I am a third generation Devonport Dockyard employee and I completed an electrical fitter apprenticeship in Devonport Dockyard from 1945 to 1950. I went on to serve the Royal Navy in many posts until I retired in 1989. Today, Devonport Dockyard is one of the biggest in the world, and I relate some of the history of the dockyard with the aid of my sketch of the dockyard in 1950 (see Seabreezes Print Edition) and some illustrations from old picture postcards.
I include the building of the dockyard and the building of ships for the Royal Navy, and give some details of the massive battleships involved. Also I mention some of the Devonport apprentices who were successful academically and achieved great success in ship design and construction.
William and Mary arrived in Devon in 1689 and they became Joint Sovereigns. William III then used his influence to start the development of Devonport Dockyard in 1690. Edmund Dummer, Surveyor of the Navy, was given the task of starting work on a little 24 acre yard in what is now South Dockyard. By 1780 more land had been purchased and the dockyard had been enlarged to 70 acres. A dockyard chapel was built, and a terrace of houses known as “The Terrace” was erected to accommodate the Dockyard Officers. There were Building Slipways, a Basin, four Docks, a Ropery, Workshops, a Masthouse, and a large Storehouse etc to start building ships.
By the 1800s steam engines had been invented and many ships were steam driven. So 43 acres of foreshore was purchased to establish a Steam Yard at Keyham which is known as North Yard. Messrs George Baker & Sons carried out this work from 1846 to 1853. It consists of the construction of No’s 5, 6, and 7 Docks, together with Nos 2 and 3 Basins, the Quadrangle, and all the facilities required to serve the Navy.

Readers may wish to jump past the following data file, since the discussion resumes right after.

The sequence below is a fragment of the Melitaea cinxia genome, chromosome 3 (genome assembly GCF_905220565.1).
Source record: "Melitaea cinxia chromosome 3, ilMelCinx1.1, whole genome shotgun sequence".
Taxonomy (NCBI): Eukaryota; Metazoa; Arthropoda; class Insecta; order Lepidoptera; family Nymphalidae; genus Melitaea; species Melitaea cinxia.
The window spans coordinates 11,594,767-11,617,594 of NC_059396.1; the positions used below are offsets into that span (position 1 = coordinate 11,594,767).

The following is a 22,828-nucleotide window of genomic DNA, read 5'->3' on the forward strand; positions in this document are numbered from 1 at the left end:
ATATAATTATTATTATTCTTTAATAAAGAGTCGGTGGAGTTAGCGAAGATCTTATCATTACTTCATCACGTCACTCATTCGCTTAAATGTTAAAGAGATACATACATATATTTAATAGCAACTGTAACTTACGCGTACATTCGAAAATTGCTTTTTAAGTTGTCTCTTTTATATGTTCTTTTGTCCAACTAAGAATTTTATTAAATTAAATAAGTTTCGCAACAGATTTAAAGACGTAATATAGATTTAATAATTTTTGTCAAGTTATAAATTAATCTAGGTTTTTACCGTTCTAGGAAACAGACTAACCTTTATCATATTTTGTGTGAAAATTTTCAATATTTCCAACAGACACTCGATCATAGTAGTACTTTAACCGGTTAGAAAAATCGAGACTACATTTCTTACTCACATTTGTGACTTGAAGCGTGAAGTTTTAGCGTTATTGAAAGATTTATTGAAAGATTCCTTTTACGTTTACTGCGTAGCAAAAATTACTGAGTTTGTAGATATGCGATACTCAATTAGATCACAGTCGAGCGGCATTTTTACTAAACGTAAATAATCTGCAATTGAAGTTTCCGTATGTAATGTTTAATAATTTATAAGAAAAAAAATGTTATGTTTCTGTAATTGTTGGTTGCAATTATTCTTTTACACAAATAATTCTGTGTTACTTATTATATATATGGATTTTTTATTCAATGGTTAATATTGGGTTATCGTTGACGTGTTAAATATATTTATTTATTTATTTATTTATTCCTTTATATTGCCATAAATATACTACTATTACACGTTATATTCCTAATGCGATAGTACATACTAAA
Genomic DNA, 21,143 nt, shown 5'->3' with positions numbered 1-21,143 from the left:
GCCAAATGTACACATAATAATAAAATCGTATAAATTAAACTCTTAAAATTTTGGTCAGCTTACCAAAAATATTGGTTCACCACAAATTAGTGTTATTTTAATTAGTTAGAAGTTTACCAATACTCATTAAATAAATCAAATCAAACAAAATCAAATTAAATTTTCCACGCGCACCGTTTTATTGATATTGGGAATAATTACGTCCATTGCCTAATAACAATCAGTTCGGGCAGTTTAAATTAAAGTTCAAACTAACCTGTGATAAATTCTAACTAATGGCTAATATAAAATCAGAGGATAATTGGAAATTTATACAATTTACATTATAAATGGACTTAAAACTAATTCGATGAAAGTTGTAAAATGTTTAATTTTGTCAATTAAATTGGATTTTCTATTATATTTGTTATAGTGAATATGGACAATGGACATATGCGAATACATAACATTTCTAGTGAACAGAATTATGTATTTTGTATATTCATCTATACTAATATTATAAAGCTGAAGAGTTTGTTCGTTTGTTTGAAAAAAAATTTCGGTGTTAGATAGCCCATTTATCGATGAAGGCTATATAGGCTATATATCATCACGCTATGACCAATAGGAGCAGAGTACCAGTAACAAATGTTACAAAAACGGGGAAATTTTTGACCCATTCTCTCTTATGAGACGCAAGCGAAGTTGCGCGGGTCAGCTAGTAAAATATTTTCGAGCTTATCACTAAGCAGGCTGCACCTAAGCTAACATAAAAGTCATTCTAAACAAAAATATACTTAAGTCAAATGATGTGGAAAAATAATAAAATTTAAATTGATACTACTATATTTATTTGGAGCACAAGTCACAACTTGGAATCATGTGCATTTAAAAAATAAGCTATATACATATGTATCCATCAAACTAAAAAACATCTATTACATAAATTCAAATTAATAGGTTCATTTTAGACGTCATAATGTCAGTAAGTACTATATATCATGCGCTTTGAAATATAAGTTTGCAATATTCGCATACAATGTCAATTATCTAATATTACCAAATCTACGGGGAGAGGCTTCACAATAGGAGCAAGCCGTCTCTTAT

Larger warships were being designed and built so larger docking facilities were needed and Sir John Jackson was contracted to do the great extension work required. This involved adding another 114 acres including about 79 acres on the foreshore of mud. The Extension Yard was then constructed from 1896 to 1907 and this included No’s 4 and 5 Basins and some large docks now known as No’s 8, 9, 10, 11 and 12 Docks.
The Naval Dockyards required their apprentices to attend the Dockyard School to study: mathematics, naval architecture, electrical engineering etc and the most gifted students were awarded cadetships and further degree courses to become Naval Constructors in the Royal Corps of Naval Constructors and ship designers. Sir William White, was a Devonport Dockyard apprentice and he became Chief Naval Constructor in 1885 and was awarded a knighthood. The Royal Sovereign Class was his first design followed by the Majestic Class. He continued advising the cabinet and designing ships until completion of the King Edward VII design in 1902.